Reference : From meta-genomics to causality: Understanding the role of colon cancer-associated ba...
Scientific congresses, symposiums and conference proceedings : Poster
Life sciences : Microbiology
Systems Biomedicine
http://hdl.handle.net/10993/38037
From meta-genomics to causality: Understanding the role of colon cancer-associated bacteria in colorectal cancer
English
Ternes, Dominik mailto [University of Luxembourg > Faculty of Science, Technology and Communication (FSTC) > Life Science Research Unit >]
Wilmes, Paul mailto [University of Luxembourg > Luxembourg Centre for Systems Biomedicine (LCSB) > >]
Letellier, Elisabeth mailto [University of Luxembourg > Faculty of Science, Technology and Communication (FSTC) > Life Science Research Unit >]
Haan, Serge mailto [University of Luxembourg > Faculty of Science, Technology and Communication (FSTC) > Life Science Research Unit >]
5-Feb-2017
A0
No
International
Keystone symposia: Microbiome in Health and Disease (J8)
February 5—9, 2017
Julie A. Segre, Ramnik Xavier and William Michael Dunne
Keystone, Colorado
USA
[en] Microbiome ; Colorectal Cancer
[en] The human gastrointestinal tract is home for trillions of bacteria that influence homeostasis and health in a complex biological system: the gut microbiome. Accumulating evidence suggests that a state of pathological imbalance in the microbiome (dysbiosis) is present in patients suffering from colorectal cancer (CRC). To date, microbiome studies identified specific bacteria being associated with dysbiosis in CRC. Some of these bacteria (e.g. Fusobacteria) directly or indirectly interact with cancer and immune cells of their host. However, current studies only focused on certain microbes in detail, hence, their role in the etiology of the disease remains elusive. Accordingly, my project investigates the role of CRC-associated bacteria in tumor initiation and progression while addressing the question: which and what kind of microbes interact with, favor, or can cause CRC? In a first step, we identified CRC-associated bacteria, enriched at the tumor site of Luxembourgish CRC patients. By using Fusobacterium nucleatum as our study model, we predicted and optimized bacterial growth (media) in silico by using a genome-scale metabolic reconstruction model for a constraint-based modelling approach. Next, we assessed bacterial growth and metabolism in the optimized growth medium by using flow cytometry and mass spectrometry. Finally, we co-cultured the bacteria together with primary patient-derived cultures in the recently developed, microfluidics-based, human-microbial cross-talk model (HuMiX) [1]. As part of our ongoing validations, we infected patient-derived, healthy and cancerous 3D colonic organoids with our bacterial candidate. This workflow enables us to analyze pro-tumorigenic capacities of CRC-associated bacteria on healthy and cancerous colonocytes. It will serve as a promising tool for future analysis of host-microbial interaction mechanisms of various CRC-associated bacteria on a transcriptomic, proteomic, and metabolomic level.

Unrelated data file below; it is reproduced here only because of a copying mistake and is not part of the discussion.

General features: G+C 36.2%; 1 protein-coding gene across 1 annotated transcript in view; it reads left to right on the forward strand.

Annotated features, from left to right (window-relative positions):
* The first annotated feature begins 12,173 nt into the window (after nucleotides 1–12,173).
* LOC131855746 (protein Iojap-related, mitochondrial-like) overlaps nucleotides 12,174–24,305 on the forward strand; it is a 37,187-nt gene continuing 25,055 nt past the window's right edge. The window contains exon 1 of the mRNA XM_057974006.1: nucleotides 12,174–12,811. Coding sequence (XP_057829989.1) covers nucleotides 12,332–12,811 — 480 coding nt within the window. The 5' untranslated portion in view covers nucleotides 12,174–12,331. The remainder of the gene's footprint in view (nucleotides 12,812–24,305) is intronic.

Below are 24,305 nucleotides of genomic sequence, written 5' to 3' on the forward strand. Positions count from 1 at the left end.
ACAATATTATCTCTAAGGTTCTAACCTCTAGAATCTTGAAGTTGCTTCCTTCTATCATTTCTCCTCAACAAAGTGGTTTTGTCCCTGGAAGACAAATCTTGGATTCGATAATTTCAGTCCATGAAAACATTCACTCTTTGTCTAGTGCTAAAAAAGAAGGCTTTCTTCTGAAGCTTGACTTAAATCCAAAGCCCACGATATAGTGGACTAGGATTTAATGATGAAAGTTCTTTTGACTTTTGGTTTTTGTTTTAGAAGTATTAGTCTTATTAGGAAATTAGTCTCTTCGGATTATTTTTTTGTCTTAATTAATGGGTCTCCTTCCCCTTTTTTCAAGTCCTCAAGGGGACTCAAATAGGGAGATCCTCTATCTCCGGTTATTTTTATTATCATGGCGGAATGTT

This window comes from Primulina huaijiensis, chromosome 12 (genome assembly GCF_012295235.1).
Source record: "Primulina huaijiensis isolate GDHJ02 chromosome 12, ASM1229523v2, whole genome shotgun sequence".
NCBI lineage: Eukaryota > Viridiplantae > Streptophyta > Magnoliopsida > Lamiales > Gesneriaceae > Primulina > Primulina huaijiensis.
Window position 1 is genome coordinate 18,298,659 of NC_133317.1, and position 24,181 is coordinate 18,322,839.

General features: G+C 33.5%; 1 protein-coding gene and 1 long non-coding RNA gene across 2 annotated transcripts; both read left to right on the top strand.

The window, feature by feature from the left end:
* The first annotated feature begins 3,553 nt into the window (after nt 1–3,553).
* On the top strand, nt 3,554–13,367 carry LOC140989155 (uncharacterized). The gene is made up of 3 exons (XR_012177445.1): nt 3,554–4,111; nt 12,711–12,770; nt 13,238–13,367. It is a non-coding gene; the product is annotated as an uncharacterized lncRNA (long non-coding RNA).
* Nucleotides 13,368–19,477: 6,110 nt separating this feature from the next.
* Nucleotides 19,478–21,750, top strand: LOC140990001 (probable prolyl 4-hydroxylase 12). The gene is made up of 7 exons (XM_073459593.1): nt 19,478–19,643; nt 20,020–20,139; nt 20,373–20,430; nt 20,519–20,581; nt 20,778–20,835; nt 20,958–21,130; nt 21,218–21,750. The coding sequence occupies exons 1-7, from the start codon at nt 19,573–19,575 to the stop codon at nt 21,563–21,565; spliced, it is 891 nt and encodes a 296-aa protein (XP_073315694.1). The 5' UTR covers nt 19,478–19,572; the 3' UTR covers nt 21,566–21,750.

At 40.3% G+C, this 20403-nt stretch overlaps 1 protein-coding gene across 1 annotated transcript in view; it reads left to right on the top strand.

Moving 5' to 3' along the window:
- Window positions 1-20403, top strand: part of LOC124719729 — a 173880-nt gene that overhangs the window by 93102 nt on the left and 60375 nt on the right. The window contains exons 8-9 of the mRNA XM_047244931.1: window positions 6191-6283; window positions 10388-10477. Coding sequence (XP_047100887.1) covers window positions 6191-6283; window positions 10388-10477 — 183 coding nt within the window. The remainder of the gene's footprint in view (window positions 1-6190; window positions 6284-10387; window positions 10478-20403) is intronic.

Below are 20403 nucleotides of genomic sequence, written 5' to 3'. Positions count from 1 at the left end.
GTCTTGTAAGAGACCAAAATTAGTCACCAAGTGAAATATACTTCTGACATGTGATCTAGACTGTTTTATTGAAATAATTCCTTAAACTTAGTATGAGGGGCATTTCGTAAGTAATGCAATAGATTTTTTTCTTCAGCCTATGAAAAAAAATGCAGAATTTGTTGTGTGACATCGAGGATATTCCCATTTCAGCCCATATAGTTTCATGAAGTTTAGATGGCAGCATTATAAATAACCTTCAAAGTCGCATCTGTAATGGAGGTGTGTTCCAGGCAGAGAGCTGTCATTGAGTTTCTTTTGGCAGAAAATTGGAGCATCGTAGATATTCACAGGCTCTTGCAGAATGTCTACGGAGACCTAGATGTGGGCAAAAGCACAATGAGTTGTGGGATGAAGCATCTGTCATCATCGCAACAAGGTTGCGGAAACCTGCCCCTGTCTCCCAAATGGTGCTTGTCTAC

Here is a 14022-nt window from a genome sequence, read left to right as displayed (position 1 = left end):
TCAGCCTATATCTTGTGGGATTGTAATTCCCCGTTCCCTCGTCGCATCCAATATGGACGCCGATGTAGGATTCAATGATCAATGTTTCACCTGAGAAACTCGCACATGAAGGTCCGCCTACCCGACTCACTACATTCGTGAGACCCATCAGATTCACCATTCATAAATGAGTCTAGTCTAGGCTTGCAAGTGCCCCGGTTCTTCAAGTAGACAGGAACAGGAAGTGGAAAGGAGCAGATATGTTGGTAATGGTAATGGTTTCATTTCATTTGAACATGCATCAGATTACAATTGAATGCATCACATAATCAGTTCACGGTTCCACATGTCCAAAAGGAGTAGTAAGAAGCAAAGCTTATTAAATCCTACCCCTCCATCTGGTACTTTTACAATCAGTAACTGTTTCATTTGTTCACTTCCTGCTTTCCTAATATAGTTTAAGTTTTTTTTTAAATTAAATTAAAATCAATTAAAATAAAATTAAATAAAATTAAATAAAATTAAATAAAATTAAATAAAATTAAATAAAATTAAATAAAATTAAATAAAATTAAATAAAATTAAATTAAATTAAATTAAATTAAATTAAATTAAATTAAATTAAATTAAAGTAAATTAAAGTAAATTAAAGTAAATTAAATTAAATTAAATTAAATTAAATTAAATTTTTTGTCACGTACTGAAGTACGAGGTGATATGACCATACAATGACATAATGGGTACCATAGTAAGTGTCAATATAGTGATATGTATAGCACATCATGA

[1] Shah P, Fritz JV, Glaab E, Desai MS, Greenhalgh K et al. (2016) A microfluidics-based in vitro model of the gastrointestinal human-microbe interface. Nature communications 7: 11535.
Life Science Research Unit (LSRU): Molecular Disease Mechanisms (Haan Group) ; Luxembourg Centre for Systems Biomedicine (LCSB)
University of Luxembourg - UL
Researchers ; Professionals ; Students
http://hdl.handle.net/10993/38037

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